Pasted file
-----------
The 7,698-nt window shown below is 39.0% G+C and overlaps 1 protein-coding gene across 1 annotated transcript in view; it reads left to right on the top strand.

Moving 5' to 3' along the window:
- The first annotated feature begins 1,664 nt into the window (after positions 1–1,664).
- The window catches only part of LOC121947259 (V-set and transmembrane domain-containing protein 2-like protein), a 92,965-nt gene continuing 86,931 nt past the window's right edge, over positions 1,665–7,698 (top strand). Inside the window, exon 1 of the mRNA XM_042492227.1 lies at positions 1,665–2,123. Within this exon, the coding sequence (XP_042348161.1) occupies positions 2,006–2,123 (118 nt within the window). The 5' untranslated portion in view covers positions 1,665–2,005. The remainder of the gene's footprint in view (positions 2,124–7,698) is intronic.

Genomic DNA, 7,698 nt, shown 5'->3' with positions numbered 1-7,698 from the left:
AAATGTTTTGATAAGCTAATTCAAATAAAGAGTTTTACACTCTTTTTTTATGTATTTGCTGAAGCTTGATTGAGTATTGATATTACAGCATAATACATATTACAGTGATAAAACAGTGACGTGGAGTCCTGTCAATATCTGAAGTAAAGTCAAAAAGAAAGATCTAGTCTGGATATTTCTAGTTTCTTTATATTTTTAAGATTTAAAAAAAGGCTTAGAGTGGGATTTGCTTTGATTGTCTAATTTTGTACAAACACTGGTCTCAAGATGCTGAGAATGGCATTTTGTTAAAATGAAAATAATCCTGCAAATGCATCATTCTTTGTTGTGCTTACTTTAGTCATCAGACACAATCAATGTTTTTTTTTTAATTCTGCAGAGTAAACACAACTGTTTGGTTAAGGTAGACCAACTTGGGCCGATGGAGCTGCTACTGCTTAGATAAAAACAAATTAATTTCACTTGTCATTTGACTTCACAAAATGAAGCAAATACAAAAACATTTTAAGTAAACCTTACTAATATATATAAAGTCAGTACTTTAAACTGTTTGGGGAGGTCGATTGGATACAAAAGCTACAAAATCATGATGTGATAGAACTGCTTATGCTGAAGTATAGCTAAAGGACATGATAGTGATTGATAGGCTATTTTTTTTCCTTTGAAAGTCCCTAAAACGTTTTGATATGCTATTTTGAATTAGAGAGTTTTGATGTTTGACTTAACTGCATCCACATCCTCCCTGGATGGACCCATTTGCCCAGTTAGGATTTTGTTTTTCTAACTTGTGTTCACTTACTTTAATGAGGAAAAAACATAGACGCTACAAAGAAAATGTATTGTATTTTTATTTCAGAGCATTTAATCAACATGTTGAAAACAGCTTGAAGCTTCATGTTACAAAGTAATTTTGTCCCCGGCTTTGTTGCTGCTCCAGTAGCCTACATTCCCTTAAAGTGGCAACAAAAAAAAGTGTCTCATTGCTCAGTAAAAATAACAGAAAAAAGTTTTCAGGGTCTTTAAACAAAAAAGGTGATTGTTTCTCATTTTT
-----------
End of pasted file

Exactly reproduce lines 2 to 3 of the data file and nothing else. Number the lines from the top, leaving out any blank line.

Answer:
Moving 5' to 3' along the window:
- The first annotated feature begins 1,664 nt into the window (after positions 1–1,664).